The big-screen retelling of the Miracle-on-the-Hudson includes sequences of planes crashing into Manhattan skyscrapers. "It's just a bad dream sequence, and what could have happened if he didn't make the right decision," explained Eastwood. "The spirit it gave back the city, even though it was a tragic loss of a plane, there was no tragic loss of life."Hollywoodreporter.com
Screenwriter Todd Komarnicki further echoed that Sully's feat is "the inverted story of 9/11," and adding the sequences allows Americans "to reclaim that narrative. That narrative was laid on us by people who are enemies of our country; this is a story of heroism in New York City."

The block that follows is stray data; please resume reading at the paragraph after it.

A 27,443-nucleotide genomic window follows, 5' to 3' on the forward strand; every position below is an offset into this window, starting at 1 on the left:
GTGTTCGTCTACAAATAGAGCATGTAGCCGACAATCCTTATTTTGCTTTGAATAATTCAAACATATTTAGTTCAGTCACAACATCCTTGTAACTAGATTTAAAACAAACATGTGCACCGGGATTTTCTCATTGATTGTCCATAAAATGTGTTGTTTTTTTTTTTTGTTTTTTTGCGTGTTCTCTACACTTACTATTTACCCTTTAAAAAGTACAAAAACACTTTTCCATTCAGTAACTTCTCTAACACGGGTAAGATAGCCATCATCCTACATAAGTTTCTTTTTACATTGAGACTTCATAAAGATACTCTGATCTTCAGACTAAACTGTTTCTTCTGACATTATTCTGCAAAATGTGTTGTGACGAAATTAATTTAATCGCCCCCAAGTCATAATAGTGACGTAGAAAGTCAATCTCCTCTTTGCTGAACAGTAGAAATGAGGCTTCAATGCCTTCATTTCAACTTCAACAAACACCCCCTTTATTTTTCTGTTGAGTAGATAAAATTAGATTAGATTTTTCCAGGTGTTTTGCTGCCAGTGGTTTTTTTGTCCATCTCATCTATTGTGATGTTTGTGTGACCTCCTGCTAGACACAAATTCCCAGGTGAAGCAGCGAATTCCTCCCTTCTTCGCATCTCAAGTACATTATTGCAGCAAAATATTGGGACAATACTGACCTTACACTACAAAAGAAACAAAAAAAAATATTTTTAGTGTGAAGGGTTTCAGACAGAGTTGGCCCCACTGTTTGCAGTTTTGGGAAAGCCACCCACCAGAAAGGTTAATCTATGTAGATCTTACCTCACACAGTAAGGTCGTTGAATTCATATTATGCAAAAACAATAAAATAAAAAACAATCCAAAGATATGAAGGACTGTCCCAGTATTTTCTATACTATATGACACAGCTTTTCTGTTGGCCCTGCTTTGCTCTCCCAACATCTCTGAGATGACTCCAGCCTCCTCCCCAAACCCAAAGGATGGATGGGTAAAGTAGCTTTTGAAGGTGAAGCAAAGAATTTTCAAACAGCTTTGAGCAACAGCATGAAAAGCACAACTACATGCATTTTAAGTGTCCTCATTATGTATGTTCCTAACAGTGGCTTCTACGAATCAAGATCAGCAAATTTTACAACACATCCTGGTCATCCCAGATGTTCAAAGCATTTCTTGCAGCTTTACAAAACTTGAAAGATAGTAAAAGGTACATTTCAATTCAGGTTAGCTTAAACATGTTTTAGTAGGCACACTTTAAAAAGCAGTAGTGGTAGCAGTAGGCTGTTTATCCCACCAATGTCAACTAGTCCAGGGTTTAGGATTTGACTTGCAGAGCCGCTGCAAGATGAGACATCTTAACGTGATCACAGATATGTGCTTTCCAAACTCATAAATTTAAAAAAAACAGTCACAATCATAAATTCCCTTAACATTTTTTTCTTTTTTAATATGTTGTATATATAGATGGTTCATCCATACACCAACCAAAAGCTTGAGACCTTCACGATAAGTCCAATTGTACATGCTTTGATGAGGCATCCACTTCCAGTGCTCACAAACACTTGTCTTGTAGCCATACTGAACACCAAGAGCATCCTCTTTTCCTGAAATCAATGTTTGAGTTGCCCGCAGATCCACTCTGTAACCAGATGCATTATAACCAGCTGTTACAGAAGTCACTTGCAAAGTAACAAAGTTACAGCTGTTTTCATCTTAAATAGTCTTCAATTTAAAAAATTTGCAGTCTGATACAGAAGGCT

As far as the coincidental release of the film of the 15th anniversary of the Sept. 11 attacks, Komarnicki attributes it to box-office logistics. "It's totally coincidental because of limited Imax screens ... didn't have room in the summer and Christmas is all Star Wars. Very ironic."